As the end of the school year approaches, many students are searching for internships and jobs that will begin their transition from college student to professional employee. Students apply to job opportunities, attend job fairs and schedule interviews while still enrolled in courses.
Because this may be a stressful and overwhelming process, distinguished alumni from Stony Brook’s 40 Under Forty list of 2015 have provided advice for students currently seeking a job or internship. These young Stony Brook alumni share their experiences as college students entering the job world and what they did to succeed after graduation:
- Daniel Kivatinos graduated with a Bachelor of Science in computer science and psychology in 2001 and a Master of Science in computer science the following year. He is now the chief operating officer of drchrono, Inc., a healthcare tech startup that he co-founded with his Stony Brook roommate Michael Nusimow. “Don’t follow money or accept a job that you feel isn’t a good fit. If you do something you love, the money will come. Life is short. Be sure to pick things that are important and have meaning to you. Take time and get to know who you are and what you love. Talk to as many people, startups and companies you can. Network at events, go to job fairs, meetups and learn from everyone you meet.”
- Chris Vaccaro graduated with a Master of Arts in public policy in 2011. He is now the editor-in-chief of Topps Digital, an adjunct journalism professor at Hofstra University and the author of five books about Long Island sports history. “I had this idea that Long Island was it. I was dead set on being able to just work on the island and not even consider the city. Meanwhile there are more opportunities in New York City than anywhere else. And it’s just a train ride away. I was fortunate to land my first journalism job while I was a senior at Hofstra, and it was as a sportswriter for the Southampton Press. I was happy. But I’m sure I could have had more offers in various disciplines had I considered applying for gigs within the five boroughs.”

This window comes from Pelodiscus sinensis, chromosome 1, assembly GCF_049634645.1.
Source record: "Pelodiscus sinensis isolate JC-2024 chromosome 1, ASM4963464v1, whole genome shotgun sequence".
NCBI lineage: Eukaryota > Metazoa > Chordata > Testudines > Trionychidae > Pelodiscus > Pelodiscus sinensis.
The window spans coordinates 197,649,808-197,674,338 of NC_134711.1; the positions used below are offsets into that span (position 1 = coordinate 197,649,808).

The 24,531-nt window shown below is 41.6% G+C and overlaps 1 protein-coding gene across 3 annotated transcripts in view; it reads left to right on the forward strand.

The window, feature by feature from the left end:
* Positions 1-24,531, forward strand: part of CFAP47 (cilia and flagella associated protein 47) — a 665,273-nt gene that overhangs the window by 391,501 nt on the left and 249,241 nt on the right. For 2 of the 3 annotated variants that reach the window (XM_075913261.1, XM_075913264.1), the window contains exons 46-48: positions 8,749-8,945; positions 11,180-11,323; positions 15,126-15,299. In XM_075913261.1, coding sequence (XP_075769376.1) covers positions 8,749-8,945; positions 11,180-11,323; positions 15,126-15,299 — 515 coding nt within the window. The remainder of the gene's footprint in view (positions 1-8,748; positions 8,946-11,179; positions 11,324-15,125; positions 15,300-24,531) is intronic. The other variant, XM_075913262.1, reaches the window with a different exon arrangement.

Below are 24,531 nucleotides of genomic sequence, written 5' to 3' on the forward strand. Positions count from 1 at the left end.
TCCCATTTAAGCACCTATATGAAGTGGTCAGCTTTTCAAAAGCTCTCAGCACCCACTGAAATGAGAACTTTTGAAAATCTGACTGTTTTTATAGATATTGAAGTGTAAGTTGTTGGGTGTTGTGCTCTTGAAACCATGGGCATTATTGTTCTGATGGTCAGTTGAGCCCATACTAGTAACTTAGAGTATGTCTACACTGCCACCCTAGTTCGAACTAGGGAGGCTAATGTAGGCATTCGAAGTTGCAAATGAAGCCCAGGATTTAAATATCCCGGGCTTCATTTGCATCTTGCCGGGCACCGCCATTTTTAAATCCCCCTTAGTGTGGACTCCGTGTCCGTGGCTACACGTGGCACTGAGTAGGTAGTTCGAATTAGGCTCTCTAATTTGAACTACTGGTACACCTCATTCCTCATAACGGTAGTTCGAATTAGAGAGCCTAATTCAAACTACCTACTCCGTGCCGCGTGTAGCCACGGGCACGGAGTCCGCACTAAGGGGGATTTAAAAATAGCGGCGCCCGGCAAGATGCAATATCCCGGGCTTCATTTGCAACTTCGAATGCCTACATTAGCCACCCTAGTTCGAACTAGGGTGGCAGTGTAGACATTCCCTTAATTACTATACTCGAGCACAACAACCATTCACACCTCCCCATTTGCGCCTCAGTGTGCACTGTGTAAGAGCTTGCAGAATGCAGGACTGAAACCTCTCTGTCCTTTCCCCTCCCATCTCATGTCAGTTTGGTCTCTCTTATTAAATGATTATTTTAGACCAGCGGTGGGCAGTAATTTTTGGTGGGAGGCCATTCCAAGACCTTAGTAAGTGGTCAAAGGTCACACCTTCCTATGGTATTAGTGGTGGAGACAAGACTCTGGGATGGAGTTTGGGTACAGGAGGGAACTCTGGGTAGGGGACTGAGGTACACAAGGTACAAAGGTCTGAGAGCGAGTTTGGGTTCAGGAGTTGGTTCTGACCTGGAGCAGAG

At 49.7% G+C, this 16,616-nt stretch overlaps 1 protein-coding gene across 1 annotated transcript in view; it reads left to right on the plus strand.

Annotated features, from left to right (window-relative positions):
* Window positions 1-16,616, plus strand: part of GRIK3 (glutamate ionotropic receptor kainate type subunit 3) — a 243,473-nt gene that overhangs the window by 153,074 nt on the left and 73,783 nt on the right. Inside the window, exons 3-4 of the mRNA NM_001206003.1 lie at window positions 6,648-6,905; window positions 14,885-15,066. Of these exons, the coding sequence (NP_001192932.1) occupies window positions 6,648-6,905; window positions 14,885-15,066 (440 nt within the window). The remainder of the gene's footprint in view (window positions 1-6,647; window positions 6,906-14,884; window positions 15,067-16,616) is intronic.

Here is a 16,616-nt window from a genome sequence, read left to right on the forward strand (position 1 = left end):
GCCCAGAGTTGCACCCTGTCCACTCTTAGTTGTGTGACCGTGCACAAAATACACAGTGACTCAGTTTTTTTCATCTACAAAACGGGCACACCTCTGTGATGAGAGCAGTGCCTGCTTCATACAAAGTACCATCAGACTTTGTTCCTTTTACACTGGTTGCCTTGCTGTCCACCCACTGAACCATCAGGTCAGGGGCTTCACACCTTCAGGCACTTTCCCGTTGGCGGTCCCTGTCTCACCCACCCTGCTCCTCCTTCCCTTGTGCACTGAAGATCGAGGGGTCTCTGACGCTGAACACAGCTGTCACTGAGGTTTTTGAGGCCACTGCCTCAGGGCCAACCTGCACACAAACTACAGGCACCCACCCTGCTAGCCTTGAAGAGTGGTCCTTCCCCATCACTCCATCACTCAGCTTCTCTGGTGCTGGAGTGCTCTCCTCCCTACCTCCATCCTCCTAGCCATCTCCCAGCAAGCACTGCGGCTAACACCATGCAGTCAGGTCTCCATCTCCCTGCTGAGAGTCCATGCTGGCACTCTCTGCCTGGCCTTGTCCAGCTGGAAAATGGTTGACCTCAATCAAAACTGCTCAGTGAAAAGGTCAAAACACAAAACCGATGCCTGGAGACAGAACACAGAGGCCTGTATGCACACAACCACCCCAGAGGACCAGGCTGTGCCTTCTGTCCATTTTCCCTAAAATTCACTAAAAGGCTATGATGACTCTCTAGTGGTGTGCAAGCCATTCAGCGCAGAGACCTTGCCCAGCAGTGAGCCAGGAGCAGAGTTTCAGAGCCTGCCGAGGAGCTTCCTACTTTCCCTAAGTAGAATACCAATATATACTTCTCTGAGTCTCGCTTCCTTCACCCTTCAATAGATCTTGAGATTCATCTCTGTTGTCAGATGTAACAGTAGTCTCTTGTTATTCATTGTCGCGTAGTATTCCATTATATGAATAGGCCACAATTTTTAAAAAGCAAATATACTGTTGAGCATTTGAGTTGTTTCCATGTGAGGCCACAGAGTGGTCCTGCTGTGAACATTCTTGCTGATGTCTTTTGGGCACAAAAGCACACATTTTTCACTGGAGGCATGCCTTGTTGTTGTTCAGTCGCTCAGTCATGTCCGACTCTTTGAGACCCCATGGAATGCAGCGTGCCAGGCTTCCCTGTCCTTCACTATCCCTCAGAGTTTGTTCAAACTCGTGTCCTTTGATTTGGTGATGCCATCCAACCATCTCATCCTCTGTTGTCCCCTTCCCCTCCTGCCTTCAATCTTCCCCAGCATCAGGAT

- Kara Thomas graduated with a Bachelor of Arts in English in 2011. She is the author of four novels and the writer and co-executive producer of the upcoming television series “The Revengers” on The CW. “‘No’ is not the final answer. I have been writing books since I was 20, my first year in college. My first book got rejected a hundred times. My dad always told me that I had to have a backup plan and that I had a better chance of being struck by lightning than getting published. It was finally the third book I wrote that sold to a publisher as I was graduating college. I would tell college students not to listen to people who are complaining about the job market and saying that it’s so miserable and there’s no point. If you keep at it, you don’t know what could happen.”
- Dani Klupenger graduated with a Bachelor of Science in business management and Bachelor of Arts in journalism in 2013. She was also a Division I basketball player in her time at Stony Brook. She is now a reporter for the Los Angeles Rams, host of “Rams Nation” on Fox and co-host on the “What the Hekk” radio show on ESPN. “Dig deeper. My first job out of college was not a job that was posted online. Rather it was a connection that led to a job being created for me. When looking for job opportunities, don’t just give up because you don’t see a position that fits your interests. Send personal emails, call your connections, sell yourself and your skills to an employer and make sure they understand how you can help their company.”
- Dimitrios Kilimitzoglou graduated from Stony Brook’s School of Dental Medicine in 2002. He is now a clinical assistant professor in the School of Dental Medicine, founder of the Pioneer in Dentistry Scholarship at Stony Brook and dentist at E.S.I. Dental in Smithtown. “In the beginning, I was naïve and employers would promise me all these beautiful things, but they would never come to fruition. I would accept a job that wasn’t the best fit for me. Be critical, but don’t blow yourself out of the water and out of the market. The employer is interviewing you, but at the same time you’re interviewing them and seeing what they have to offer.
- Heather Berlin graduated with a Bachelor of Science in psychology in 1997. She is now a cognitive neuroscientist and assistant professor of psychiatry at the Icahn School of Medicine at Mount Sinai. She is also a TV presenter for Discovery Channel’s “Superhuman Showdown” and CUNY TV/PBS’s “Science Goes to the Movies.” “There’s hardly anybody I know who has the same job that they had when they were straight out of college. It’s not the ‘end-all, be-all’ if you don’t get a particular job right out of college. I feel like it’s an evolving process that what you do can morph or change over the years. You should never be disappointed for not getting a job, just always be grateful for the opportunities you do get and let it guide your way.”
FEATURED IMAGE CREDIT: STONY BROOK UNIVERSITY